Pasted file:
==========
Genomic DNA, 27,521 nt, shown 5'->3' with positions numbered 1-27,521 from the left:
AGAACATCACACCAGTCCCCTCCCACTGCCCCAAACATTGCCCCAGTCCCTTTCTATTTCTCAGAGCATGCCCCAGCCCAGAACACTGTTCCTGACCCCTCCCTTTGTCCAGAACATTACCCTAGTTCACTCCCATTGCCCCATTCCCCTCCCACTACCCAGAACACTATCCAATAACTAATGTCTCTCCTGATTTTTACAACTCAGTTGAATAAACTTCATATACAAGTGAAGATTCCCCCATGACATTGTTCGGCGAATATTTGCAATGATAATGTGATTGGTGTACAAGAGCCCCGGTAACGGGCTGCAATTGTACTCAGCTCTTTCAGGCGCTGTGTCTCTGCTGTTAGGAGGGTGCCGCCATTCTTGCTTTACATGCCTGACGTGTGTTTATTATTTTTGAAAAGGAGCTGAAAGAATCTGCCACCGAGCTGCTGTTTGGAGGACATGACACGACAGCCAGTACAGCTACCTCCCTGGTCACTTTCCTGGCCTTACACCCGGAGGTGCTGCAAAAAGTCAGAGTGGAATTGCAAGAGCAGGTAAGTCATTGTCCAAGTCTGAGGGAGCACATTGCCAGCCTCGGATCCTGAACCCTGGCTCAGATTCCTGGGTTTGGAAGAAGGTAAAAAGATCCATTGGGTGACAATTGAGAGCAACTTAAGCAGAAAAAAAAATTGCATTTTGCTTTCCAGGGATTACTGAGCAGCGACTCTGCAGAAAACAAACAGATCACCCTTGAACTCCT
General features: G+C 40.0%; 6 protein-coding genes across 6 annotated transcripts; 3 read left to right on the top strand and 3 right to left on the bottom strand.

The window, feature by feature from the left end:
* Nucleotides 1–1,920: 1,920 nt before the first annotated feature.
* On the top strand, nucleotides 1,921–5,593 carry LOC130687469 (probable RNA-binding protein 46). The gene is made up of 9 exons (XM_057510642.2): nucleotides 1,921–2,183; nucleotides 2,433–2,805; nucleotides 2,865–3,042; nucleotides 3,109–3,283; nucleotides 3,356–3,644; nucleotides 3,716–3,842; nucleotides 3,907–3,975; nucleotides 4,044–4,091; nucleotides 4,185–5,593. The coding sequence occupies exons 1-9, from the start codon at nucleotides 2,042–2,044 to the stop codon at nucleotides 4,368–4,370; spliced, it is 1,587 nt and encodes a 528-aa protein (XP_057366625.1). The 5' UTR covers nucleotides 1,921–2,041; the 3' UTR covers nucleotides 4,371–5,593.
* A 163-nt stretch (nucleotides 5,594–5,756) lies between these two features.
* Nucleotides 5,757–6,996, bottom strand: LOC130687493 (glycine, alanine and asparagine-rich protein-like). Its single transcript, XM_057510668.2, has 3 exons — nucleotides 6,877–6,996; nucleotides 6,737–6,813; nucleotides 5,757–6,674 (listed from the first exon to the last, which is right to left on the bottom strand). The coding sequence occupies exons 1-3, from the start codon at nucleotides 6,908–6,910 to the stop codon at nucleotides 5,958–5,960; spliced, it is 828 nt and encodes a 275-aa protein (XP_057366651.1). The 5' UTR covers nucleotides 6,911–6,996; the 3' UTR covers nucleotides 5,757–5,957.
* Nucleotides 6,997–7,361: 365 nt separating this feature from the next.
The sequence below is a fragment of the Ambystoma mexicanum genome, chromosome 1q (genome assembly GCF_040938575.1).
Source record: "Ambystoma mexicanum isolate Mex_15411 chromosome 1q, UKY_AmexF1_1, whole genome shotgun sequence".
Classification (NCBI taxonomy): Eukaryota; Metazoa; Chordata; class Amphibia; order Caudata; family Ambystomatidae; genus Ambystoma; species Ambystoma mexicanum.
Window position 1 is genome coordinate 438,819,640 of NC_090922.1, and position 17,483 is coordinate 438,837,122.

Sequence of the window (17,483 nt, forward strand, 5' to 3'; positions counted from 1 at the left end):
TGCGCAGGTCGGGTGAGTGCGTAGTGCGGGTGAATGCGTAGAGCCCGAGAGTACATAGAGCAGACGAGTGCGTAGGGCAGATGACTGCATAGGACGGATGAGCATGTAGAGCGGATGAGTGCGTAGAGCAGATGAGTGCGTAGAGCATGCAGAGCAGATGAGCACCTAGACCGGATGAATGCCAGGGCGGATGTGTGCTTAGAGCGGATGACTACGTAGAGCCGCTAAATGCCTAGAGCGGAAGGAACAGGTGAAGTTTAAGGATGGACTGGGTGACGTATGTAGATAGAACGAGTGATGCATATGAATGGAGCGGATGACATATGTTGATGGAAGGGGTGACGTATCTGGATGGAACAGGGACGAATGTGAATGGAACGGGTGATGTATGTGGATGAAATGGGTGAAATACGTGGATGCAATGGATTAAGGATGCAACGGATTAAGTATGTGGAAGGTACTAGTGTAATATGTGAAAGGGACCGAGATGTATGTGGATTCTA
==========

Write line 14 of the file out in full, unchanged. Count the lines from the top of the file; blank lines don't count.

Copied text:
Sequence of the window (17,483 nt, forward strand, 5' to 3'; positions counted from 1 at the left end):